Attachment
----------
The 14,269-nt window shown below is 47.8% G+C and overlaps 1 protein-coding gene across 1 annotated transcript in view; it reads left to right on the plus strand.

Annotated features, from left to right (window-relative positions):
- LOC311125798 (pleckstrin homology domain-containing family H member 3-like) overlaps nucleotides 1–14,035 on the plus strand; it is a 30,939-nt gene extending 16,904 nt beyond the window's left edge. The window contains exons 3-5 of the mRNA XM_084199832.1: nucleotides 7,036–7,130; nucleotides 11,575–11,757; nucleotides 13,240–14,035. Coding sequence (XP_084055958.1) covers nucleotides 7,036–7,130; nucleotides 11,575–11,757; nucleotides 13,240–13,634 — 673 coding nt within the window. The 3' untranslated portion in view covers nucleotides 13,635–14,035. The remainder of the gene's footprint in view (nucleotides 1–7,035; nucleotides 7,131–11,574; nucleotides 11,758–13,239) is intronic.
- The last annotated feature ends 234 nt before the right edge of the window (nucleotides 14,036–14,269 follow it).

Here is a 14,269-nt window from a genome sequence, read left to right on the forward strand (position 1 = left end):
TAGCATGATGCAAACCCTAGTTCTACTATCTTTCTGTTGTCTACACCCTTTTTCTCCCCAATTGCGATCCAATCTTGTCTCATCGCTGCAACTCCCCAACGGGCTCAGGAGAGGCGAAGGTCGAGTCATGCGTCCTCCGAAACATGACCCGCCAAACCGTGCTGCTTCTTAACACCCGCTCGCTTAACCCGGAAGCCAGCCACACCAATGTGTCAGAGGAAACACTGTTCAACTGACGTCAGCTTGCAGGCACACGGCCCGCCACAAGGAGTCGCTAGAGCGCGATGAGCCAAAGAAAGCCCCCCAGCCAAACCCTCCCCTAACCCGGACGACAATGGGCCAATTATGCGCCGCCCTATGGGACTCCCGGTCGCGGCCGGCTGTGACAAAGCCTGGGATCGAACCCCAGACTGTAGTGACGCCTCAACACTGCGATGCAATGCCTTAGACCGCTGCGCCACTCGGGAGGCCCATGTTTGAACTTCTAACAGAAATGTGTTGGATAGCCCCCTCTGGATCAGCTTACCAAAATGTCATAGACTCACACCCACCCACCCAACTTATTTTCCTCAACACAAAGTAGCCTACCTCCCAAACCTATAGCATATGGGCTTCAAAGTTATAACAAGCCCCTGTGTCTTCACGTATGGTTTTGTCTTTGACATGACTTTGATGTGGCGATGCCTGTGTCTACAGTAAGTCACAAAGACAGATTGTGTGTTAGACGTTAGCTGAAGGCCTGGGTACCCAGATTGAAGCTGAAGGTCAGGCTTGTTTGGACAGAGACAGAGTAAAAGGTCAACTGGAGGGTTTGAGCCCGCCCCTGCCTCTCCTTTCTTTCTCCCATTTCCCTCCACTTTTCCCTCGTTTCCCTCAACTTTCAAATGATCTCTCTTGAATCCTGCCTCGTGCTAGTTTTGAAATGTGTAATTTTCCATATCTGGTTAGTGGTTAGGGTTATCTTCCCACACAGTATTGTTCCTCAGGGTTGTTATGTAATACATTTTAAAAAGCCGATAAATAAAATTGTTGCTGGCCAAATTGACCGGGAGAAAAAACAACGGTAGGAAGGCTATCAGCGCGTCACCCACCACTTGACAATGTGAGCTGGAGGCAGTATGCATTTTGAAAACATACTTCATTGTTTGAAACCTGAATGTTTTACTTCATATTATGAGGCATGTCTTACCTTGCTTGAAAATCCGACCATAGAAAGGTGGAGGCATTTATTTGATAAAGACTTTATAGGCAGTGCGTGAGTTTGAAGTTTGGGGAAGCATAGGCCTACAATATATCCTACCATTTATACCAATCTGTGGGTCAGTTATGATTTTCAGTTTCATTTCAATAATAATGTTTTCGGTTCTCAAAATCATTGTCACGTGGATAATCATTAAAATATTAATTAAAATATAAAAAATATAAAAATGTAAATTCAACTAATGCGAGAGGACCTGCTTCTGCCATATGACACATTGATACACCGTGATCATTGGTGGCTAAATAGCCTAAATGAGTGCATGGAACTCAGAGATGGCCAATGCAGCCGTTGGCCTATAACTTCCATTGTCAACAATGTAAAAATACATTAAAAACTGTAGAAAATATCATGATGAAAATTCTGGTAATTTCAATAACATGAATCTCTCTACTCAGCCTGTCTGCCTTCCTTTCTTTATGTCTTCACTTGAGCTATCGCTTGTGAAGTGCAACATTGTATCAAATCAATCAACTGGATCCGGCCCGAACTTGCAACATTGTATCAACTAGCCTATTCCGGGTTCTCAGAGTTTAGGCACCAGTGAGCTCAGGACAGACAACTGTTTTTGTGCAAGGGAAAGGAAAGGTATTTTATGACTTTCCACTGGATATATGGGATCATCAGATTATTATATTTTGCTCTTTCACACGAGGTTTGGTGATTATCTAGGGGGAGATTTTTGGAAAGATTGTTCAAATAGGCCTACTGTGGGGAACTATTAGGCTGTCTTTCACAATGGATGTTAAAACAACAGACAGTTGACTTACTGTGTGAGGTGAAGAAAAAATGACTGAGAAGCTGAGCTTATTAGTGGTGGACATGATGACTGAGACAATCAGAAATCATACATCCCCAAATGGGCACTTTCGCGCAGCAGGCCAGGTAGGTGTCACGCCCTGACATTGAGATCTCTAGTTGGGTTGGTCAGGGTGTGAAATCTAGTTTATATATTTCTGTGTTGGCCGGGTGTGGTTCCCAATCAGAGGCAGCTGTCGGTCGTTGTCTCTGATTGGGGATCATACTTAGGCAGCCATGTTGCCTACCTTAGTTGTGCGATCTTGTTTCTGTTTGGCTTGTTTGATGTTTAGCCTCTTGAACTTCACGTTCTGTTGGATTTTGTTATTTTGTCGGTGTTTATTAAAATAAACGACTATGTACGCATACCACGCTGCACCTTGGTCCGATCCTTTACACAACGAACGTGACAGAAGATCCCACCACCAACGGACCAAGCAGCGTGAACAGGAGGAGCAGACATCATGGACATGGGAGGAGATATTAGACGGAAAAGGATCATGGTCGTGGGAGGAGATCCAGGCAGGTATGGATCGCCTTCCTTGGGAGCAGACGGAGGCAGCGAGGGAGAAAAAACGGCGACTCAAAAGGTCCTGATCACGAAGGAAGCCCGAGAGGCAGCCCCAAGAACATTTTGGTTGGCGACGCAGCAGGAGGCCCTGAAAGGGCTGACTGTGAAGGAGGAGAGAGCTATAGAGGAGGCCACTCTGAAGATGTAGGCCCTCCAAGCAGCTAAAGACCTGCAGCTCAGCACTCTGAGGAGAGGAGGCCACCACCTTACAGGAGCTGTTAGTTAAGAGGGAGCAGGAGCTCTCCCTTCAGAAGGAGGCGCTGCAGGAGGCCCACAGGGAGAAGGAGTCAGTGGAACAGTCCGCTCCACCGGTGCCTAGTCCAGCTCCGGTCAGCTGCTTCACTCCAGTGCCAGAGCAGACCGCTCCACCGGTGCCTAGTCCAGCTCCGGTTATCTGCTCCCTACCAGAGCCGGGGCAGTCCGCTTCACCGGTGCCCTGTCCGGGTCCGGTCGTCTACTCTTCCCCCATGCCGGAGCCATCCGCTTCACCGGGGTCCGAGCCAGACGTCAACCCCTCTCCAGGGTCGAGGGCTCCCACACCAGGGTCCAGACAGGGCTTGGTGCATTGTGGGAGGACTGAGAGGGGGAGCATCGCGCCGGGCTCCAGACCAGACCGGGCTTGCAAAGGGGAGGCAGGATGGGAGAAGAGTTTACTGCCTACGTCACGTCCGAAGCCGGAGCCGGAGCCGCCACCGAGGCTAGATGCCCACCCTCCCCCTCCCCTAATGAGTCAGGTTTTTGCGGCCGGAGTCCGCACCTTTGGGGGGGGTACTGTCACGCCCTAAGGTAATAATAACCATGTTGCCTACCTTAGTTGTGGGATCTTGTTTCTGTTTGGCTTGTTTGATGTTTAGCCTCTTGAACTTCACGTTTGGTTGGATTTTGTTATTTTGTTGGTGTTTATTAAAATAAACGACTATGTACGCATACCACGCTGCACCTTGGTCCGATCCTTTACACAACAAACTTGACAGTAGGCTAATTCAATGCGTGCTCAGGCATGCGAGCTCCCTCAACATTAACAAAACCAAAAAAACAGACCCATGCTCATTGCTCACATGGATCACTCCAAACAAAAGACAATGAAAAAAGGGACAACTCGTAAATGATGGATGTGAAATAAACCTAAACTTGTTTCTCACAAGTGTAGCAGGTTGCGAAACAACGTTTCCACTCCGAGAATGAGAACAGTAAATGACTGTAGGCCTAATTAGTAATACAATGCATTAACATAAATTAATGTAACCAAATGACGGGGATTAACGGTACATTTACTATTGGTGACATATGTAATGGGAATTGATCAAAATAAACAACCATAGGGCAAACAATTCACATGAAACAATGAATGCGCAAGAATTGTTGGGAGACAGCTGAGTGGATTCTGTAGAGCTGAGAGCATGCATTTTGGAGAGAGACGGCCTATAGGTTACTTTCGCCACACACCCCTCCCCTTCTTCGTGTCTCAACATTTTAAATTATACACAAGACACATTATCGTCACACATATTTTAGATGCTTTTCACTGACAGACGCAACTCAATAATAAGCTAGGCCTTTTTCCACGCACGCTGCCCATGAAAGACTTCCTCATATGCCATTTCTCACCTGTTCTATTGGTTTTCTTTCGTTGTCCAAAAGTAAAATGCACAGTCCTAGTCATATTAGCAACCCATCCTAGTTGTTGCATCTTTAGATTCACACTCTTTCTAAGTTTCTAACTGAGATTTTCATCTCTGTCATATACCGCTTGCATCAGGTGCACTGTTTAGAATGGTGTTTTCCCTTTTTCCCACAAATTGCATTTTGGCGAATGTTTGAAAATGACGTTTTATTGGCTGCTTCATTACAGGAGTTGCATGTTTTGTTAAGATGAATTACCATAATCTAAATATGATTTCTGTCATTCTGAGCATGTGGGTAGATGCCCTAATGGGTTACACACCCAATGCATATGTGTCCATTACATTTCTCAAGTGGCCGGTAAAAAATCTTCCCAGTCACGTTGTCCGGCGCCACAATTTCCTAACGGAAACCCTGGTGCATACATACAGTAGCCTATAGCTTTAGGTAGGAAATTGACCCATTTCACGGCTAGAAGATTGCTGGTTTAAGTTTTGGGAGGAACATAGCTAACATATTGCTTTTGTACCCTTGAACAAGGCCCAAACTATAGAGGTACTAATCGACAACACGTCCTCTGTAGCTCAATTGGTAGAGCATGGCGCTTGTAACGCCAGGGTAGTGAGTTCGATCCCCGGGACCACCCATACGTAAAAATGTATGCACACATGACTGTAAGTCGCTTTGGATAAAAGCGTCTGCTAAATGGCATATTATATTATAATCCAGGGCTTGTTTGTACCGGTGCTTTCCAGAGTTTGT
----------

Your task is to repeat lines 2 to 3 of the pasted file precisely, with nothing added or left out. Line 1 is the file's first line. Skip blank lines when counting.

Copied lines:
Annotated features, from left to right (window-relative positions):
- LOC311125798 (pleckstrin homology domain-containing family H member 3-like) overlaps nucleotides 1–14,035 on the plus strand; it is a 30,939-nt gene extending 16,904 nt beyond the window's left edge. The window contains exons 3-5 of the mRNA XM_084199832.1: nucleotides 7,036–7,130; nucleotides 11,575–11,757; nucleotides 13,240–14,035. Coding sequence (XP_084055958.1) covers nucleotides 7,036–7,130; nucleotides 11,575–11,757; nucleotides 13,240–13,634 — 673 coding nt within the window. The 3' untranslated portion in view covers nucleotides 13,635–14,035. The remainder of the gene's footprint in view (nucleotides 1–7,035; nucleotides 7,131–11,574; nucleotides 11,758–13,239) is intronic.